In today’s connected world, businesses are no longer limited by geographic boundaries or (most) political borders. Whether yours is already an established global brand, or you are just starting to build your ‘going global’ strategy, effective communication with your existing or future international stakeholders and customers is one of the critical elements in your value chain. But what factors should you consider in your global communication strategy?
Well, it all depends on how you plan to reach international customers and achieve competitive advantage in national markets; in other words, on your overall go-to-market strategy.
What Pressures are You Facing?
Depending on the product or service your business offers, ‘going global’ may require adapting very different strategies based on the cost reduction and local responsiveness pressures.
Pressures for cost reduction can be particularly intense if:
- your firm produces or sells commodity-type products or goods that serve universal needs (when tastes and preferences of consumers in different national markets are very similar or even identical);
- your major competitors are based in low-cost locations;
- where supply persistently exceeds demand; and/or
- when your product or service consumers have considerable buying power paired with low switching costs.
When do local responsiveness pressures come into play? They arise when there are:
- considerable national differences in consumer tastes and preferences due to deeply embedded historic or cultural reasons;
- notable differences in infrastructure and traditional practices;
- differences in distribution channels (for example, “hard sell” marketing practiced in the U.S. will not bode well in Britain or Japan);
- political and economic demands imposed by host-country governments.
Based on where on the spectrum of cost reduction and local responsiveness pressures your business is located, you would choose an appropriate approach among four main strategies:
Regardless of your ‘going global’ strategy, language professionals interpreting, translating or transcreating your message must be finely tuned to your brand identity, must understand your underlying values and mission, in order to deliver the desired effect of your global communication to your international target audience.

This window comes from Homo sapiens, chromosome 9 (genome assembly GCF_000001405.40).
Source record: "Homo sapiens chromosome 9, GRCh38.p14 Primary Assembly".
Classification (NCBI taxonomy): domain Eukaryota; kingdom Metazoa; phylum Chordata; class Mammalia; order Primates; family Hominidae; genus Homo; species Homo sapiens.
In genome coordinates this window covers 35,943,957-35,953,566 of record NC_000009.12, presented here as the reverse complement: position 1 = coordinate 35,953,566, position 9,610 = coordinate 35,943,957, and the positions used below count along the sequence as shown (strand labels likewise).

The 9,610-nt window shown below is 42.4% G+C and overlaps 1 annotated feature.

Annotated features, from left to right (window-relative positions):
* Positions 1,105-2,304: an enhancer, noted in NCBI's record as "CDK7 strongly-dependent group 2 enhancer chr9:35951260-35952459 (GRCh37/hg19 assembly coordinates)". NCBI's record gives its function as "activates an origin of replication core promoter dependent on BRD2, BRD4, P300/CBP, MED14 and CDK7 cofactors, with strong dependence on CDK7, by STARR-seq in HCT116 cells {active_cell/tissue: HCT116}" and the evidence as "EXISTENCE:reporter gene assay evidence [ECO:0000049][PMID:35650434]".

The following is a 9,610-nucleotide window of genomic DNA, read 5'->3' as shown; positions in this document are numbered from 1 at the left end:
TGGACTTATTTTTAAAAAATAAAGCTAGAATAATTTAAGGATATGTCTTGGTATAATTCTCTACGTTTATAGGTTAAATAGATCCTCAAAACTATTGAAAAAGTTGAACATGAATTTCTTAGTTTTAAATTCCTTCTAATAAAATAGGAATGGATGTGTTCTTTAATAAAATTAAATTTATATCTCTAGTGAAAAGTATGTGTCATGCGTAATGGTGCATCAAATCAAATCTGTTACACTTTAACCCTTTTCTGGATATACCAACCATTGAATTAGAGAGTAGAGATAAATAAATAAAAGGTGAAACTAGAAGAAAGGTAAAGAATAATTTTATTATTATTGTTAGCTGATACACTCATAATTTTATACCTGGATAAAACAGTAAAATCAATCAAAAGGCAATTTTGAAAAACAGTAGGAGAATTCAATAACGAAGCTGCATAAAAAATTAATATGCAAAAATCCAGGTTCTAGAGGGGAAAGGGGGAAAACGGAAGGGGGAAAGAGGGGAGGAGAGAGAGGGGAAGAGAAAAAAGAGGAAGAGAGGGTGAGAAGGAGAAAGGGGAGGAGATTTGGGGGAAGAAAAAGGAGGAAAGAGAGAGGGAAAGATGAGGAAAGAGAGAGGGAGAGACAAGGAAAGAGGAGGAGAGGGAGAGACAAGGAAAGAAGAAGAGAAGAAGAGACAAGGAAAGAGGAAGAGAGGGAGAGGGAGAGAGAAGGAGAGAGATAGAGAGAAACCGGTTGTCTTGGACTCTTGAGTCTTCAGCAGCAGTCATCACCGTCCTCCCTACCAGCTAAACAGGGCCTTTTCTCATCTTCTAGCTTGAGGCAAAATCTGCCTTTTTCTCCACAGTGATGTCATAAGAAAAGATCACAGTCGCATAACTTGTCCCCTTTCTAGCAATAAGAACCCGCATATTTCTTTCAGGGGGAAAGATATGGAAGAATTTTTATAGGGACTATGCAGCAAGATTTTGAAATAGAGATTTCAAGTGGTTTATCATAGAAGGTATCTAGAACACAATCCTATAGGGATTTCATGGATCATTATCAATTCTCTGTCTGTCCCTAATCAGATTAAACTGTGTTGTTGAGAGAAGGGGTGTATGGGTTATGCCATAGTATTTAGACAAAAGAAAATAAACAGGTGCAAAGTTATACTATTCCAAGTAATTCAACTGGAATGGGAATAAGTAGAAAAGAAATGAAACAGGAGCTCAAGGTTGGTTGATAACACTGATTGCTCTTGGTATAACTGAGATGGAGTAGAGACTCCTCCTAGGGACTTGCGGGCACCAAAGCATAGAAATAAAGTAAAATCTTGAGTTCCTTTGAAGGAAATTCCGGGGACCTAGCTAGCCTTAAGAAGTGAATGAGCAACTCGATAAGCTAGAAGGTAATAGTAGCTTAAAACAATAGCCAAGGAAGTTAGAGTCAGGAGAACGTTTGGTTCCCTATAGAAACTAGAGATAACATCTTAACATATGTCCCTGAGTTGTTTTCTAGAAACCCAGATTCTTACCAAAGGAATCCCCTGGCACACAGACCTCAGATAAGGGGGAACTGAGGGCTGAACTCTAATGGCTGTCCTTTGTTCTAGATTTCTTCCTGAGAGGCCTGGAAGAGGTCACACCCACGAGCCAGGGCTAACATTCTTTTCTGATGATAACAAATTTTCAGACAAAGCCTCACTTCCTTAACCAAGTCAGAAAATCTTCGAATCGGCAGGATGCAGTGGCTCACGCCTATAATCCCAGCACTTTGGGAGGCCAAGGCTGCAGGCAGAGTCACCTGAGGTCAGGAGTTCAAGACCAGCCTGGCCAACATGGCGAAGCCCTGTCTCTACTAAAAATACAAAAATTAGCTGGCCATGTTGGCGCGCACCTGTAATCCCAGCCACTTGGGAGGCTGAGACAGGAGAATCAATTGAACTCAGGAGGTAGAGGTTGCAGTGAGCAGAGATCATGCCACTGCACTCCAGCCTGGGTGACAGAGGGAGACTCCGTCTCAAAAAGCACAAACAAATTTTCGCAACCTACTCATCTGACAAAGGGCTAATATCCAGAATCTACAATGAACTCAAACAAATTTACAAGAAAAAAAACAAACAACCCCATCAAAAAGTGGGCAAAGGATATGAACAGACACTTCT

How Does This Effect Your Global Communication?
Depending on your ‘going global’ strategy, one message may not fit all.
Global Standardization and International Strategies:
These two strategies call for a uniform culturally neutral message, using universal values, avoiding jargon, slang, idioms, or cultural expressions. Your message should be understood by all of your audience in whole and each audience member in part. It should not require “cultural translation”.
Going multilingual: Centralized or closely coordinated language services staffed with linguists skilled in cultural neutralization working closely with your marketing team may be a way to go. Facing high cost reduction pressures? Partner with a professional Language Services Provider (LSP) agency equipped with robust Translation Memory (TM) tools, which provide consistency of translated content and terminology, as well as significant cost savings through learning effects – the more you use it, the more you save.
Transnational and Localization Strategies:
Targeted message customized to each specific geography/market, using local values and cultural references, would work best for these two strategies. Focus on adapting, localizing your message with indigenous idioms, humor, references unique to the local culture; in other words, your message should appeal and be relatable to a specific local market, but may not be culturally appropriate or understood by a different national target audience.
Going multilingual: Language services staffed with professional linguists with first-hand knowledge of local culture and coordinated by regional subsidiaries may be a way to go. Facing high cost reduction pressures? Partner with a professional Language Services Provider (LSP) agency with an extensive global network of diligently vetted and pre-qualified linguists experienced in transcreation (translation with cultural adaptation) to save time and recruiting costs.
To enhance the integrity of your global brand through linguistically and culturally appropriate communication custom fit to your strategic objectives, consider partnering with the trusted language industry expert with over 25 years of global experience.
Learn how MasterWord can help both established and emerging brands find their global voice.
International Business: Competing in the Global Marketplace by Dr. Charles W. L. Hill, G. Tomas M. Hult. Mc Graw Hill Publishing, 11th Edition, 2017.